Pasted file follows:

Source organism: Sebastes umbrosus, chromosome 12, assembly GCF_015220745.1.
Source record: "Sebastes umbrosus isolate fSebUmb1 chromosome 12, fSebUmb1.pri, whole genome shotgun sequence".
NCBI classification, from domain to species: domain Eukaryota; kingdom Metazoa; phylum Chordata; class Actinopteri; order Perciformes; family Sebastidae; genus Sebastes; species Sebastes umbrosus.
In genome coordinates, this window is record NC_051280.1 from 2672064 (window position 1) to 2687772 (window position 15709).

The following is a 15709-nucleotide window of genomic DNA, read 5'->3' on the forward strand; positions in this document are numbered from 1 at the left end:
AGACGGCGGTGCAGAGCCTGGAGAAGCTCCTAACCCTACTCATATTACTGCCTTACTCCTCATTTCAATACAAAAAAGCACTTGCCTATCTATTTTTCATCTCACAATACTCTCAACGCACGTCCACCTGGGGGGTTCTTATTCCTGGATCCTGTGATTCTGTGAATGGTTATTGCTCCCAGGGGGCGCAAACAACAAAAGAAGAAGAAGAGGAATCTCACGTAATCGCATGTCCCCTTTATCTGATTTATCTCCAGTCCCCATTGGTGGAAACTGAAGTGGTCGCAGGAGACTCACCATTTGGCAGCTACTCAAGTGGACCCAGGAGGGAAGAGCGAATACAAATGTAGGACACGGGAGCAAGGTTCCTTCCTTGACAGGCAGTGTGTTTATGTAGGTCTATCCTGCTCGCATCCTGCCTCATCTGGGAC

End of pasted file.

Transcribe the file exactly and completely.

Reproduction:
Source organism: Sebastes umbrosus, chromosome 12, assembly GCF_015220745.1.
Source record: "Sebastes umbrosus isolate fSebUmb1 chromosome 12, fSebUmb1.pri, whole genome shotgun sequence".
NCBI classification, from domain to species: domain Eukaryota; kingdom Metazoa; phylum Chordata; class Actinopteri; order Perciformes; family Sebastidae; genus Sebastes; species Sebastes umbrosus.
In genome coordinates, this window is record NC_051280.1 from 2672064 (window position 1) to 2687772 (window position 15709).

The following is a 15709-nucleotide window of genomic DNA, read 5'->3' on the forward strand; positions in this document are numbered from 1 at the left end:
AGACGGCGGTGCAGAGCCTGGAGAAGCTCCTAACCCTACTCATATTACTGCCTTACTCCTCATTTCAATACAAAAAAGCACTTGCCTATCTATTTTTCATCTCACAATACTCTCAACGCACGTCCACCTGGGGGGTTCTTATTCCTGGATCCTGTGATTCTGTGAATGGTTATTGCTCCCAGGGGGCGCAAACAACAAAAGAAGAAGAAGAGGAATCTCACGTAATCGCATGTCCCCTTTATCTGATTTATCTCCAGTCCCCATTGGTGGAAACTGAAGTGGTCGCAGGAGACTCACCATTTGGCAGCTACTCAAGTGGACCCAGGAGGGAAGAGCGAATACAAATGTAGGACACGGGAGCAAGGTTCCTTCCTTGACAGGCAGTGTGTTTATGTAGGTCTATCCTGCTCGCATCCTGCCTCATCTGGGAC